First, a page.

As assistant vice president for development at a historically Black college/university (HBCU), I have made it a point as part of the graduation process at my university to personally speak with every graduating senior that I come into contact with to convey a matter of utmost importance for their beloved institution: Supporting their alma mater as they move forward in their careers.
The charge I give to all graduating seniors who will take the time to listen is compelling and necessary if the HBCU sector is to obtain enhanced corporate-sector resources from graduates in the future. For the record, becoming an internal champion/supporter on behalf of their alma mater is not mutually exclusive to the HBCU sector, but is a function that every graduate should perform. However, HBCUs, like some majority small colleges and universities across the United State simply do not have the name recognition that other institutions have earned over the years. As a result, those institutions now enjoy productive relationships and partnerships with the nation’s corporate sector.
Millions of dollars are given annually to assist prestigious public and private research-driven and liberal arts colleges and universities. One strategic aspect of this kind of giving relationship is that these institutions have produced human capital employed by corporations, and over the course of the years these individuals have moved up the corporate chain to decision-making positions. This kind of corporate philanthropic giving/investment paradigm is simple yet complex in its longitudinal process — these individuals perform the role of corporate champions on behalf of their alma mater, benefiting the school’s philanthropic private-dollar resources.
I ask graduating students to rethink and therefore reassess the institution from which they are about to earn their degree — a degree which took hard work and in some cases sheer determination to earn, and represents a significant achievement. They should be forever mindful that at the apex of this process of skill development was the institution, nurturing the student’s potential for leadership.
I find that this is the most difficult part of my informal presentation: Conveying to graduates that they owe a great deal to the institution that prepared them for corporate America and other professions. The plain fact of the matter is that most graduates leave their campuses without a clear understanding of the institutions’ historic founding mandates. It should not be difficult to solicit funds for their alma mater if they as alumni have a firm grasp of their school’s rich history, many of which include having been established to address the complex issues of mankind’s progress by providing academic rigor in disciplines that benefit civilizations.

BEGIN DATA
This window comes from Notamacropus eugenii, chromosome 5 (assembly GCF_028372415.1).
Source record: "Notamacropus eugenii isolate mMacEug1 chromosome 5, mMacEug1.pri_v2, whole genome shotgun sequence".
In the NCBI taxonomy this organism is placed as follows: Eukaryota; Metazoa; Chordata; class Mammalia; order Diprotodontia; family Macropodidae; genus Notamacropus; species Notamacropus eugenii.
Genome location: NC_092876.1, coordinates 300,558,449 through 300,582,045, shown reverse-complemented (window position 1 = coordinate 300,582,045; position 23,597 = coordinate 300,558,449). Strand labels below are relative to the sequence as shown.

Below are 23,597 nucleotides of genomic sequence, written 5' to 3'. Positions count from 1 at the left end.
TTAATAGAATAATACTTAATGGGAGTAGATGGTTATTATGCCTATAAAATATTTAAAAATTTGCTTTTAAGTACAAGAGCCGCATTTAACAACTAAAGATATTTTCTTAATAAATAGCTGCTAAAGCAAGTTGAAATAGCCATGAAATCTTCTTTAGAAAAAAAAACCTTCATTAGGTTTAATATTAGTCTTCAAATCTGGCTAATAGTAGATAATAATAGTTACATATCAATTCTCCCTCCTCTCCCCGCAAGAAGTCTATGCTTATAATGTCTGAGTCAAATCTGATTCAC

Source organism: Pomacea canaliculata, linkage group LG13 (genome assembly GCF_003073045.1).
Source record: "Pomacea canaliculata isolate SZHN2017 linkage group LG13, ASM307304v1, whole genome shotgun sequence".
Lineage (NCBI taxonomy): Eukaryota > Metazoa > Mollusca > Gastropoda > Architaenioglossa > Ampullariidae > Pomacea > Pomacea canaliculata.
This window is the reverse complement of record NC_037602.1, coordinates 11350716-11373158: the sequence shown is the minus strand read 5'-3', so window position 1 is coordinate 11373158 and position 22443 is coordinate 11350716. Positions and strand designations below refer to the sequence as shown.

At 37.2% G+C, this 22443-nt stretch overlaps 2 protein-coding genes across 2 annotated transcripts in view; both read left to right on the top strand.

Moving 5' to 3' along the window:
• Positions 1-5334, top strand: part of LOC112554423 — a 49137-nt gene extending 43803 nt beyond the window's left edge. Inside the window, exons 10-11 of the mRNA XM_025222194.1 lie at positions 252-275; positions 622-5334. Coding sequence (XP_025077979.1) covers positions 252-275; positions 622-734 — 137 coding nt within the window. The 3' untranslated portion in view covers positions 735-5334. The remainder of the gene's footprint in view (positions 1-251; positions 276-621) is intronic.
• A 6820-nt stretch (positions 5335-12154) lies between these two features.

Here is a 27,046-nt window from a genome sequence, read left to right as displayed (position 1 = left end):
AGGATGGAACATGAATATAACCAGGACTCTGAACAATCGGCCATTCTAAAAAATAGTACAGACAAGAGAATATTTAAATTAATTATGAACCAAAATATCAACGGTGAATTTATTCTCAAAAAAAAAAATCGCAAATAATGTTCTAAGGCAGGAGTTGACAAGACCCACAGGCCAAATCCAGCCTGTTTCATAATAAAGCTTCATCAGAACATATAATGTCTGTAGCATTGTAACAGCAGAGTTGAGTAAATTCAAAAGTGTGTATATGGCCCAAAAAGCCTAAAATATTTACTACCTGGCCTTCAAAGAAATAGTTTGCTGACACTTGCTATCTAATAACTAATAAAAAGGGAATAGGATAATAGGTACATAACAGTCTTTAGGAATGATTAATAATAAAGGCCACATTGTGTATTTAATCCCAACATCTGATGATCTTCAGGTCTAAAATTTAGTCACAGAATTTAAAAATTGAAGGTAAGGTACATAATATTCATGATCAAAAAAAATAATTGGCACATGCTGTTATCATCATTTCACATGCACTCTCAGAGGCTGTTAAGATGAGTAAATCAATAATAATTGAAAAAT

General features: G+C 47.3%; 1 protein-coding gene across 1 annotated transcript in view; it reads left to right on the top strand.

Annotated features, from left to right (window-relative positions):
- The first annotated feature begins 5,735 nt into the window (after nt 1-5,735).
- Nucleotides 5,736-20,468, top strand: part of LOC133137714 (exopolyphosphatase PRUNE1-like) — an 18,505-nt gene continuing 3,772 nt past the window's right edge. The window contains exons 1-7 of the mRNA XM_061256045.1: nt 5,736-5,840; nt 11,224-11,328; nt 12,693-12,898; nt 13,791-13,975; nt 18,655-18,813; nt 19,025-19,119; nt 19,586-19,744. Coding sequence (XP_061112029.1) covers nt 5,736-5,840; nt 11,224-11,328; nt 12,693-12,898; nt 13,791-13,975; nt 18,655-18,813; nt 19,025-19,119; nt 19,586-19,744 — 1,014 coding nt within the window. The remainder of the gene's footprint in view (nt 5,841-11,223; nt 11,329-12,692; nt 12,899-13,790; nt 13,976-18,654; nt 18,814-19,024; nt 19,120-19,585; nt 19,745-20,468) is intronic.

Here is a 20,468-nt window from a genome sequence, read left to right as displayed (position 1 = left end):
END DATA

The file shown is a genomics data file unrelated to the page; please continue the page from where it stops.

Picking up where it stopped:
Corporate America has played a role and had a rich history with higher education over the course of the years. It could be argued that it is this relationship that is one of the cornerstones to this nation’s enjoyed status as the sole global super-power. It is the colleges and universities that produce trained human capital that the corporate sector has used the talent and intellect that propelled companies to earn billions of dollars in profits annually. To that end, most larger and mid-sized companies actively engage college graduates with the skill sets that are needed for generating and enhancing profits.
I inform graduates that once employed; they must perform their best at any task placed before them. Our goal is that over time, the graduate can look to his/her employer for corporate support of their alma mater. There are, after all, always those students behind them who need support. This is where the rubber meets the road. I offer to the graduating class strategies on doing just that.
As an internal champion of their institution each graduate should perform the following tasks:
· Seek to learn if their company has a corporate dollar match policy
· Seek joint research and development projects for their schools
· Seek joint programs and projects for their schools
· Seek to increase a relationship for enhanced internships and cooperatives for their schools
The greatest product of any institution is leadership development in all fields of human endeavors. The challenge that I set forth is of crucial importance for the 21st century sustainability of HBCUs and every other institution that produces leadership. I say to all those gradating seniors, “Please do not forget those who trained and believed in your previously untapped ability. Stand ready to show your support by being an internal champion for your alma mater.”
Dr. John Berry is the assistant vice president for development at South Carolina State University.
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